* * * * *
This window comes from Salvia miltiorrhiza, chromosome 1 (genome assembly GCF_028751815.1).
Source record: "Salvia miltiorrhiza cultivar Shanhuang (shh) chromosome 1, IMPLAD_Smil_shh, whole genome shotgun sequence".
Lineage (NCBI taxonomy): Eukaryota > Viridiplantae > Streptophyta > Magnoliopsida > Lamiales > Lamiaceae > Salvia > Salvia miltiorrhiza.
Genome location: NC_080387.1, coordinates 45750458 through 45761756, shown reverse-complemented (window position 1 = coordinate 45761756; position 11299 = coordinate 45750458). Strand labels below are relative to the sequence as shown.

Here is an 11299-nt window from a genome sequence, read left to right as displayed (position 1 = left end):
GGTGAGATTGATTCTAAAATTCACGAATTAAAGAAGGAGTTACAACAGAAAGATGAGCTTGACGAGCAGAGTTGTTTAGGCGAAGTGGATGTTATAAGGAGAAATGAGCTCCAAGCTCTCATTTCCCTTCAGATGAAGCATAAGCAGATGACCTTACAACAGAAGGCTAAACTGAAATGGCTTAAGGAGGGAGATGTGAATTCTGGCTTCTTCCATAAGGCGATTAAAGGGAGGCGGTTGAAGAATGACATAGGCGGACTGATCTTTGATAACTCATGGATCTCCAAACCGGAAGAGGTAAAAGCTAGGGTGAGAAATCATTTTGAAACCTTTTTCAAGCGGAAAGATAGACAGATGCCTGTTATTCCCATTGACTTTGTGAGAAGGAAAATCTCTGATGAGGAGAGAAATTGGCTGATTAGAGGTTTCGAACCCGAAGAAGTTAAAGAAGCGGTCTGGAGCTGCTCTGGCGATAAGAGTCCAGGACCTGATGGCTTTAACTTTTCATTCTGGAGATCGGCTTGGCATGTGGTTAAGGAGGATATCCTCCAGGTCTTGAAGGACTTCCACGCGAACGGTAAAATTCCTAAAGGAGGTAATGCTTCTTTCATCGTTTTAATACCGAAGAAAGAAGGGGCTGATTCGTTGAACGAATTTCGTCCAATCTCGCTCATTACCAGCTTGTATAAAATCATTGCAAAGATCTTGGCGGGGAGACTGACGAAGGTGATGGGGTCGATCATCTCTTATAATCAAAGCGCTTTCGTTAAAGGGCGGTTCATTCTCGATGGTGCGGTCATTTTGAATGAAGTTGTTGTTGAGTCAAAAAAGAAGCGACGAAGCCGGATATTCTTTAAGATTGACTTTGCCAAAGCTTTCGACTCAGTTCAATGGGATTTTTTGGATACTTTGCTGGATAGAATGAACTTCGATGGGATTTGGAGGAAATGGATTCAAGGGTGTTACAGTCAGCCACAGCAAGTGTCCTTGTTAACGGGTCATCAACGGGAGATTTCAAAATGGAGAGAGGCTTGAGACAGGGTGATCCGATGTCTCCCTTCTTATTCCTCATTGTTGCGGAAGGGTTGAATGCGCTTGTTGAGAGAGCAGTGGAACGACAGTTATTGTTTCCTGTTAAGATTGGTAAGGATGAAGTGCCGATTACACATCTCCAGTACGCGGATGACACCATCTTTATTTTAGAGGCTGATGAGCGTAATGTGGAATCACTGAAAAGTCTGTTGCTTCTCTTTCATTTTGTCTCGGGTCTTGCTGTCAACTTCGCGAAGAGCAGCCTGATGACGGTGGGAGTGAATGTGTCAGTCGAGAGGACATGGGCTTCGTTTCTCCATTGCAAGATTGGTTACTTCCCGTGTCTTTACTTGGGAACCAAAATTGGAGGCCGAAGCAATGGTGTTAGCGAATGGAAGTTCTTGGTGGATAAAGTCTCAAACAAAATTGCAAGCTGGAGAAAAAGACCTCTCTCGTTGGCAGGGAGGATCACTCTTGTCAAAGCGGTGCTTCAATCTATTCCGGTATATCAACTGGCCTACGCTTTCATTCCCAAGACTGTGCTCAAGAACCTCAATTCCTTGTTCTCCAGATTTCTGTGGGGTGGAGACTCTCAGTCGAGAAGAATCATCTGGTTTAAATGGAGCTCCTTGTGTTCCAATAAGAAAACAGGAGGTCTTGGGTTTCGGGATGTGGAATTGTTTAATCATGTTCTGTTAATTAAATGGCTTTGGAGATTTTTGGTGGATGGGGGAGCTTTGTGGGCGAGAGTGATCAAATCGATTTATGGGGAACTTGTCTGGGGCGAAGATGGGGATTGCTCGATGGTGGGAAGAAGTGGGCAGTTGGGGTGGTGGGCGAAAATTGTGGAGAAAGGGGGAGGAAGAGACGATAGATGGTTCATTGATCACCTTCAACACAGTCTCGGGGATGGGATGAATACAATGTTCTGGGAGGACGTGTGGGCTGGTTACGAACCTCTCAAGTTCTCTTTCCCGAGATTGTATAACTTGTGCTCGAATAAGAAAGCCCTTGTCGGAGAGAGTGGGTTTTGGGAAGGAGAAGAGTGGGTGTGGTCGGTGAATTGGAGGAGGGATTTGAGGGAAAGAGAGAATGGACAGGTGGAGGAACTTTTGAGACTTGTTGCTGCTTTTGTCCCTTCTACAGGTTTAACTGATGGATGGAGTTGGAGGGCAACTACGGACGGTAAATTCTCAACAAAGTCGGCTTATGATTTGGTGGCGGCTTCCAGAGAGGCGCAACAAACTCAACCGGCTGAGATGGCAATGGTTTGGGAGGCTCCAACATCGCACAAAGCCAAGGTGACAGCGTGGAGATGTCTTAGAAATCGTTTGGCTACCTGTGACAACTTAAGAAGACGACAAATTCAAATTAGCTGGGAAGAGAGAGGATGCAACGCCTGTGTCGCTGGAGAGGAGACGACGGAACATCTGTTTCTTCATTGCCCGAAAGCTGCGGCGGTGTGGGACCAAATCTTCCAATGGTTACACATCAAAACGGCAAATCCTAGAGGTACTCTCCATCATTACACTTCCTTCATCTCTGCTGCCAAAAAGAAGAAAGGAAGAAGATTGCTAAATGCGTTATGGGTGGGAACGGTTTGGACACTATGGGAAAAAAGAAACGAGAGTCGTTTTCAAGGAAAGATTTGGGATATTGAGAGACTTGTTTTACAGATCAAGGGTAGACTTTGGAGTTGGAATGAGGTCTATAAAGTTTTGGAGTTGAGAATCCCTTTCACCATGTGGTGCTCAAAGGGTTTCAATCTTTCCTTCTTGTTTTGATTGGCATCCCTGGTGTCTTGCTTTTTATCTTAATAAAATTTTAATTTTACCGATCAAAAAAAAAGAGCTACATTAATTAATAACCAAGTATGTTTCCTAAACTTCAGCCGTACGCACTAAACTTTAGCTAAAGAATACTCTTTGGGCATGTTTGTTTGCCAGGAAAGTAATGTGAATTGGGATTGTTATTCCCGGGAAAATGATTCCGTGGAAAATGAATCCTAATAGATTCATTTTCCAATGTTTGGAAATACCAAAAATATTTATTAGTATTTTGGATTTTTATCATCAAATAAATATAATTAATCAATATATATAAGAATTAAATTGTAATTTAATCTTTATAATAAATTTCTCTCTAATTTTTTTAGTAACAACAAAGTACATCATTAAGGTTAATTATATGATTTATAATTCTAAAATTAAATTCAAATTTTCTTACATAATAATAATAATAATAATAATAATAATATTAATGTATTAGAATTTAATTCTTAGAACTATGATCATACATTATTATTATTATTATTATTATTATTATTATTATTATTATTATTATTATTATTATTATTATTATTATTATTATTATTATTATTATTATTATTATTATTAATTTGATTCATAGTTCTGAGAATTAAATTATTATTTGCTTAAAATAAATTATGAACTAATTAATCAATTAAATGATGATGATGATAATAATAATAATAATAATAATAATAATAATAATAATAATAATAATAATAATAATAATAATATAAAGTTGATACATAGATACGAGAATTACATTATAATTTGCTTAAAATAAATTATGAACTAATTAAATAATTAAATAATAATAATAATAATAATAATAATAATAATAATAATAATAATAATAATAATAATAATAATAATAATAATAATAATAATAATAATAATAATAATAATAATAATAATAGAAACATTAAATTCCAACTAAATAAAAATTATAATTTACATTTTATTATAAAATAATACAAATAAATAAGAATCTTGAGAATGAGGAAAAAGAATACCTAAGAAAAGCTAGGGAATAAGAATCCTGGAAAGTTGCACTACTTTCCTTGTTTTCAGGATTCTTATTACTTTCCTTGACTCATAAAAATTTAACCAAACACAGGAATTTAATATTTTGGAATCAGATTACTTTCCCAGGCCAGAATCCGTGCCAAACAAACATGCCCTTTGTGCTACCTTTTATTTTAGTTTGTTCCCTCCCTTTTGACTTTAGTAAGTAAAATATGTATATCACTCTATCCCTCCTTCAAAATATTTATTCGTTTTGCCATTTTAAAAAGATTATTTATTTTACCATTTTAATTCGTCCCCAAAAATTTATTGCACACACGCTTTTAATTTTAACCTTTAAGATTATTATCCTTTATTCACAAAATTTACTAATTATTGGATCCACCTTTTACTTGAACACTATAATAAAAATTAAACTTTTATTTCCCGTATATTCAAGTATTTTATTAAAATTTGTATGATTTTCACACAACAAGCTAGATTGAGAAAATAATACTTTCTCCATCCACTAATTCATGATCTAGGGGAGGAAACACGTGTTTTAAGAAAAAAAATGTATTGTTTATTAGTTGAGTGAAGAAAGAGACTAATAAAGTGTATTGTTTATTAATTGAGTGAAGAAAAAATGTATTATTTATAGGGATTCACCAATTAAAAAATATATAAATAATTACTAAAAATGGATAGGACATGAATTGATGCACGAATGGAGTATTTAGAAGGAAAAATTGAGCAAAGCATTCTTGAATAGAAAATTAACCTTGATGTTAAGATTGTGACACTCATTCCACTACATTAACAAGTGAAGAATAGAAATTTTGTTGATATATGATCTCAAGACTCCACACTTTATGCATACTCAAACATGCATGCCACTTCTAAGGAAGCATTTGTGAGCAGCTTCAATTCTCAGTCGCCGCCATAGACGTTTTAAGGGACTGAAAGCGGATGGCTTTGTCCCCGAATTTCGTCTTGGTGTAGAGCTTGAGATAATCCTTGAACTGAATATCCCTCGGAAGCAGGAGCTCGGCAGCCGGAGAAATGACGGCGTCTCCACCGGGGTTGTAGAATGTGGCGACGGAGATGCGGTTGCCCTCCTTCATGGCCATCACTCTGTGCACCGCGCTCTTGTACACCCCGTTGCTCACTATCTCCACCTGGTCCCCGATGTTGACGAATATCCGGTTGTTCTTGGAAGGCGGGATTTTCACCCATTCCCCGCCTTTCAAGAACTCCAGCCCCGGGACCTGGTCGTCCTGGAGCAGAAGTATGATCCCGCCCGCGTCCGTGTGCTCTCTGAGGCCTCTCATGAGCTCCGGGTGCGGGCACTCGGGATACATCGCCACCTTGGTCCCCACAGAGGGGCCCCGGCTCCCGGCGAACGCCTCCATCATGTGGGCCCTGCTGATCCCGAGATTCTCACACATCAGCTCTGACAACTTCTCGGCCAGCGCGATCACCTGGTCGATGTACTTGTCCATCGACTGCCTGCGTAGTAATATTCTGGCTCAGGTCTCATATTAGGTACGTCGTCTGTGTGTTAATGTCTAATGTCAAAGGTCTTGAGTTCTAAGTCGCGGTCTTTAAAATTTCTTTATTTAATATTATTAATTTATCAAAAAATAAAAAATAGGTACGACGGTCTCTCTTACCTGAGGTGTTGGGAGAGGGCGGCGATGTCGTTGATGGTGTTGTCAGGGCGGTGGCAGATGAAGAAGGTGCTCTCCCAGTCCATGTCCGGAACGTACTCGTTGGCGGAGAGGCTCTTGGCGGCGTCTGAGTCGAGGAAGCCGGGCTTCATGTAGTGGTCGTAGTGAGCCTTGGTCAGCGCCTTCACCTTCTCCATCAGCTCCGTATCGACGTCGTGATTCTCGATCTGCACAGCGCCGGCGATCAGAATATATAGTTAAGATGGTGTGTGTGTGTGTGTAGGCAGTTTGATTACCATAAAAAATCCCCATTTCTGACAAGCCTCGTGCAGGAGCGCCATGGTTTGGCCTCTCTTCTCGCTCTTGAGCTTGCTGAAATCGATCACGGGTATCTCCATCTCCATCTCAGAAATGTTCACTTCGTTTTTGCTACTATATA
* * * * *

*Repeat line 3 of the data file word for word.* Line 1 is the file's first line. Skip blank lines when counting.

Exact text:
Lineage (NCBI taxonomy): Eukaryota > Viridiplantae > Streptophyta > Magnoliopsida > Lamiales > Lamiaceae > Salvia > Salvia miltiorrhiza.